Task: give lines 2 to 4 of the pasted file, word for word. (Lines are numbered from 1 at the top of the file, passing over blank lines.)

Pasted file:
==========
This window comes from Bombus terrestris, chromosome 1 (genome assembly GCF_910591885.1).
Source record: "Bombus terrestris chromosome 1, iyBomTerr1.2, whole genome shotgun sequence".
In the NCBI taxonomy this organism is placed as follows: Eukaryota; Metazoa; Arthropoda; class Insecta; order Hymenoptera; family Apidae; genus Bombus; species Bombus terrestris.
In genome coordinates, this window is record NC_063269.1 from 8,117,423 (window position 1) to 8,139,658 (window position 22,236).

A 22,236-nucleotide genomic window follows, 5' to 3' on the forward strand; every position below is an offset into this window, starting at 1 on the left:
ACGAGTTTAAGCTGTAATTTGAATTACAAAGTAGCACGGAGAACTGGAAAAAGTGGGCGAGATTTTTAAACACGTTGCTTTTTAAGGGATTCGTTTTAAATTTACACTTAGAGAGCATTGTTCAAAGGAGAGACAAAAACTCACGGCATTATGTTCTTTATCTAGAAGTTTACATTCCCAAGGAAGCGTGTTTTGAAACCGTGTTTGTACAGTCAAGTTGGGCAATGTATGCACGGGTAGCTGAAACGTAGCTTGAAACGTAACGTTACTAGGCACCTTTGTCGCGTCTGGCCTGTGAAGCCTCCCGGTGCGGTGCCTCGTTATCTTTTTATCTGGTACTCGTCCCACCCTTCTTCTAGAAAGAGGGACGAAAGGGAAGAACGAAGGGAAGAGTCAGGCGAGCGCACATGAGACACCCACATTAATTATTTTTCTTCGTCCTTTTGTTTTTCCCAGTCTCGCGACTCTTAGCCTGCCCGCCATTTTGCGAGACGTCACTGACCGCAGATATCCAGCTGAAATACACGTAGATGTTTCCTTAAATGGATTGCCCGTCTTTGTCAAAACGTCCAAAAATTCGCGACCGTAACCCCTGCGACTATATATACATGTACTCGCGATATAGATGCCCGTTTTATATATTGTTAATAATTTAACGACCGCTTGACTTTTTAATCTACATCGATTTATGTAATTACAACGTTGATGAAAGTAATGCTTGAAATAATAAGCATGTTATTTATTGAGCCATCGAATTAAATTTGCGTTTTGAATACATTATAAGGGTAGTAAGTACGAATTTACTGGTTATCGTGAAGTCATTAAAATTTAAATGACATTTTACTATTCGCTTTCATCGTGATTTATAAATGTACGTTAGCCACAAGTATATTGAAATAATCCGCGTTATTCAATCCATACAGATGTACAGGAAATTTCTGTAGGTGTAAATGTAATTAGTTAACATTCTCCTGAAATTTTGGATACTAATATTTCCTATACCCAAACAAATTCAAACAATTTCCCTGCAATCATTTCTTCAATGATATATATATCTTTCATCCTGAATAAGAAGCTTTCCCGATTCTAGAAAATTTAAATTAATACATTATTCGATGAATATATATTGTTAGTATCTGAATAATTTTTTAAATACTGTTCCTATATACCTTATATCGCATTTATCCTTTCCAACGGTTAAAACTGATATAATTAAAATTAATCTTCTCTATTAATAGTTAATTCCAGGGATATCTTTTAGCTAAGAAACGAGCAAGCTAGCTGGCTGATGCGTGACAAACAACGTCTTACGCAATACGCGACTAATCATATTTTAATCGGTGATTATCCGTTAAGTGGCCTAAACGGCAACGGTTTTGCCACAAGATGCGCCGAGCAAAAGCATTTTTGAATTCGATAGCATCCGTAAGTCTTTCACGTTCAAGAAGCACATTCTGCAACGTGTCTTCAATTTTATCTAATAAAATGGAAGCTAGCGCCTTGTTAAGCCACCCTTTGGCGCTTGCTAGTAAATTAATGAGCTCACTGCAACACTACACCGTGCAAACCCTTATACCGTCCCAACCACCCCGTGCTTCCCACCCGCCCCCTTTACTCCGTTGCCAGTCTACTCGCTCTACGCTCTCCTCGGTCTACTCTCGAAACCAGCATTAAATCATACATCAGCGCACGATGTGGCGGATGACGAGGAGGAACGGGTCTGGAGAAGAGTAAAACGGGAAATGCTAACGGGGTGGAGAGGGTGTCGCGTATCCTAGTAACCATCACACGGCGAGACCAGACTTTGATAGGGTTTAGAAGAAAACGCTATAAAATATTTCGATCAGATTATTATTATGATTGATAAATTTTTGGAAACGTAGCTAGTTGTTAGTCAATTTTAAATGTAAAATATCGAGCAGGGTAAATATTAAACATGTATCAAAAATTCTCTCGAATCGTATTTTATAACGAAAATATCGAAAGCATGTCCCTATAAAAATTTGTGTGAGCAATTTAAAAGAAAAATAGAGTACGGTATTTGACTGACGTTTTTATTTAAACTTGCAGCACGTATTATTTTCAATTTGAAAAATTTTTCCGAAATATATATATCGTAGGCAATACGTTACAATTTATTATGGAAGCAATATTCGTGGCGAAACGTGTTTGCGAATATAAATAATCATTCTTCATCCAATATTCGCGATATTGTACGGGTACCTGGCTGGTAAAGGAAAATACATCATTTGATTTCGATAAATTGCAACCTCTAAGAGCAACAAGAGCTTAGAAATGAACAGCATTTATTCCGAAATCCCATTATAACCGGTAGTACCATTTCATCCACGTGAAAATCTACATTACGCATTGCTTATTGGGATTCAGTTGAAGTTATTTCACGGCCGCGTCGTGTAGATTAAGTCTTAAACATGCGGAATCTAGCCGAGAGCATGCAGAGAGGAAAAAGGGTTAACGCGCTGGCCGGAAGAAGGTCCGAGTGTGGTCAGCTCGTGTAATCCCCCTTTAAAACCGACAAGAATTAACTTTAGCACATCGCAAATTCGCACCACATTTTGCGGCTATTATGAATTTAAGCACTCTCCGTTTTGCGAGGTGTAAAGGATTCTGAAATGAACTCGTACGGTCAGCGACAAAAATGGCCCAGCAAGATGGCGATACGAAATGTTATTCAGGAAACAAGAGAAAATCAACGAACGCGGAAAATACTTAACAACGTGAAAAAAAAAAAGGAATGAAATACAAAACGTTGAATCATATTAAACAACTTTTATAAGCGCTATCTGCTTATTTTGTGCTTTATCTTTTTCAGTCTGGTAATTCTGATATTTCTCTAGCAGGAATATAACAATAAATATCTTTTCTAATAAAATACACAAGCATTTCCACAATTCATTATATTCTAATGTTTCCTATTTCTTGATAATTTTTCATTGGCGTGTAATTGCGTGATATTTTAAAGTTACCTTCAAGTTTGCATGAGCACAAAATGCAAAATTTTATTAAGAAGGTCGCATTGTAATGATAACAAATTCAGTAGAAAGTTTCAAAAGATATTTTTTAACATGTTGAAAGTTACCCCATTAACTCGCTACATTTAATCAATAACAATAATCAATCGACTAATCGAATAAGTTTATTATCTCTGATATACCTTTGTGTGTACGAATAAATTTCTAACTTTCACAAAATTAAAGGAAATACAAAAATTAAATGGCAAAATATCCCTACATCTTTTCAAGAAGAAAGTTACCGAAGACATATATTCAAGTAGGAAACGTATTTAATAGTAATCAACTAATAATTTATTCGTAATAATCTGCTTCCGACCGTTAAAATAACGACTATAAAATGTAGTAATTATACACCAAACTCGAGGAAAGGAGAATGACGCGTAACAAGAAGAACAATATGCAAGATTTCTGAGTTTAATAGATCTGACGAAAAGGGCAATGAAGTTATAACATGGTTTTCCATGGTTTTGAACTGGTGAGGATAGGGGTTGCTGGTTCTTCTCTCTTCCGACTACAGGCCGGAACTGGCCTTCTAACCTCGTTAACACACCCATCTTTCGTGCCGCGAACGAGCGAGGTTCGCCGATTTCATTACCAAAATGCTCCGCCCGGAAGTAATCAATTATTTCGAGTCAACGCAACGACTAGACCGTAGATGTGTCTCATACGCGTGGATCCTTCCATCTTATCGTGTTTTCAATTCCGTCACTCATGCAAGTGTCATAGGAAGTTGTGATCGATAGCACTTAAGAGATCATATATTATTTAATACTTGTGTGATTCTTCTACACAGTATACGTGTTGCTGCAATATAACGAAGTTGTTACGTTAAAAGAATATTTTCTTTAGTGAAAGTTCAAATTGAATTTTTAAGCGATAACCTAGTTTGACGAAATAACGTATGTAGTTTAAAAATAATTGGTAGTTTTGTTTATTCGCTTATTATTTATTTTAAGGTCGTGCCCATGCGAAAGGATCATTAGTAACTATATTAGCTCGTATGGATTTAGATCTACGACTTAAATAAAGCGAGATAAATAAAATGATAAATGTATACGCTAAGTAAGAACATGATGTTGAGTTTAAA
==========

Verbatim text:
Source record: "Bombus terrestris chromosome 1, iyBomTerr1.2, whole genome shotgun sequence".
In the NCBI taxonomy this organism is placed as follows: Eukaryota; Metazoa; Arthropoda; class Insecta; order Hymenoptera; family Apidae; genus Bombus; species Bombus terrestris.
In genome coordinates, this window is record NC_063269.1 from 8,117,423 (window position 1) to 8,139,658 (window position 22,236).